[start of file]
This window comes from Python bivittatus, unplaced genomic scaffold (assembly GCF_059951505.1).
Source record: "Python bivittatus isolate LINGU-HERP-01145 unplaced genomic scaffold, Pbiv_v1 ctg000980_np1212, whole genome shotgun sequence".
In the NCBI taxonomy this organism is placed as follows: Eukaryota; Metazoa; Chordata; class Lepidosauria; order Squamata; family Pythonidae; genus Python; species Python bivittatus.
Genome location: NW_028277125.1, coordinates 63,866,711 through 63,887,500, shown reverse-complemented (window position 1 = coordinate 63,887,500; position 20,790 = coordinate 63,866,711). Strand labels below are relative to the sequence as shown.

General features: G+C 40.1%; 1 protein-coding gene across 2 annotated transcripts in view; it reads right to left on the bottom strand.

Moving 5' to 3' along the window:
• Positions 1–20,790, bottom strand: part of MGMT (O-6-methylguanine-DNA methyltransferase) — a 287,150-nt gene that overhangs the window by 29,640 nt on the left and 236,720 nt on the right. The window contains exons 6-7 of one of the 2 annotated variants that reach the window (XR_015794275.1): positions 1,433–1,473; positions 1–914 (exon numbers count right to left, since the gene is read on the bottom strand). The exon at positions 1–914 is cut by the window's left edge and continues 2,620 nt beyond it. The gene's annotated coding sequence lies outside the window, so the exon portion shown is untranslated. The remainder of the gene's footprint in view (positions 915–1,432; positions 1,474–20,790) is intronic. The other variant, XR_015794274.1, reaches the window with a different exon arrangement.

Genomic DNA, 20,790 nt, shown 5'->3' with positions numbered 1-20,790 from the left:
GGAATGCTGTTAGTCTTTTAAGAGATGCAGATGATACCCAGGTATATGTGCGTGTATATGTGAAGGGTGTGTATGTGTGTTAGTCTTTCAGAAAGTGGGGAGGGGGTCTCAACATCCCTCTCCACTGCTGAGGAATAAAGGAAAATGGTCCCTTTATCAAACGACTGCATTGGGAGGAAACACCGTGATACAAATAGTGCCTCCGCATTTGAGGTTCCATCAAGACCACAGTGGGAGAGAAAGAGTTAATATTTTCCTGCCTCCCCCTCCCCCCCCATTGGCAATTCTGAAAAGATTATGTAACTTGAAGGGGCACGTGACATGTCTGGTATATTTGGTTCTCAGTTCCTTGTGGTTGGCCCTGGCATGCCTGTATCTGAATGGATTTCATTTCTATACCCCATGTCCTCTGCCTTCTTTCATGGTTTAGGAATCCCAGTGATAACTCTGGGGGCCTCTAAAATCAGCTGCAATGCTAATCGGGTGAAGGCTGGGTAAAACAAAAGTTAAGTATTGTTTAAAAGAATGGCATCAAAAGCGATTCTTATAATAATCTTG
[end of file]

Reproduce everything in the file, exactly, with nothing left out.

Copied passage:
This window comes from Python bivittatus, unplaced genomic scaffold (assembly GCF_059951505.1).
Source record: "Python bivittatus isolate LINGU-HERP-01145 unplaced genomic scaffold, Pbiv_v1 ctg000980_np1212, whole genome shotgun sequence".
In the NCBI taxonomy this organism is placed as follows: Eukaryota; Metazoa; Chordata; class Lepidosauria; order Squamata; family Pythonidae; genus Python; species Python bivittatus.
Genome location: NW_028277125.1, coordinates 63,866,711 through 63,887,500, shown reverse-complemented (window position 1 = coordinate 63,887,500; position 20,790 = coordinate 63,866,711). Strand labels below are relative to the sequence as shown.

General features: G+C 40.1%; 1 protein-coding gene across 2 annotated transcripts in view; it reads right to left on the bottom strand.

Moving 5' to 3' along the window:
• Positions 1–20,790, bottom strand: part of MGMT (O-6-methylguanine-DNA methyltransferase) — a 287,150-nt gene that overhangs the window by 29,640 nt on the left and 236,720 nt on the right. The window contains exons 6-7 of one of the 2 annotated variants that reach the window (XR_015794275.1): positions 1,433–1,473; positions 1–914 (exon numbers count right to left, since the gene is read on the bottom strand). The exon at positions 1–914 is cut by the window's left edge and continues 2,620 nt beyond it. The gene's annotated coding sequence lies outside the window, so the exon portion shown is untranslated. The remainder of the gene's footprint in view (positions 915–1,432; positions 1,474–20,790) is intronic. The other variant, XR_015794274.1, reaches the window with a different exon arrangement.

Genomic DNA, 20,790 nt, shown 5'->3' with positions numbered 1-20,790 from the left:
GGAATGCTGTTAGTCTTTTAAGAGATGCAGATGATACCCAGGTATATGTGCGTGTATATGTGAAGGGTGTGTATGTGTGTTAGTCTTTCAGAAAGTGGGGAGGGGGTCTCAACATCCCTCTCCACTGCTGAGGAATAAAGGAAAATGGTCCCTTTATCAAACGACTGCATTGGGAGGAAACACCGTGATACAAATAGTGCCTCCGCATTTGAGGTTCCATCAAGACCACAGTGGGAGAGAAAGAGTTAATATTTTCCTGCCTCCCCCTCCCCCCCCATTGGCAATTCTGAAAAGATTATGTAACTTGAAGGGGCACGTGACATGTCTGGTATATTTGGTTCTCAGTTCCTTGTGGTTGGCCCTGGCATGCCTGTATCTGAATGGATTTCATTTCTATACCCCATGTCCTCTGCCTTCTTTCATGGTTTAGGAATCCCAGTGATAACTCTGGGGGCCTCTAAAATCAGCTGCAATGCTAATCGGGTGAAGGCTGGGTAAAACAAAAGTTAAGTATTGTTTAAAAGAATGGCATCAAAAGCGATTCTTATAATAATCTTG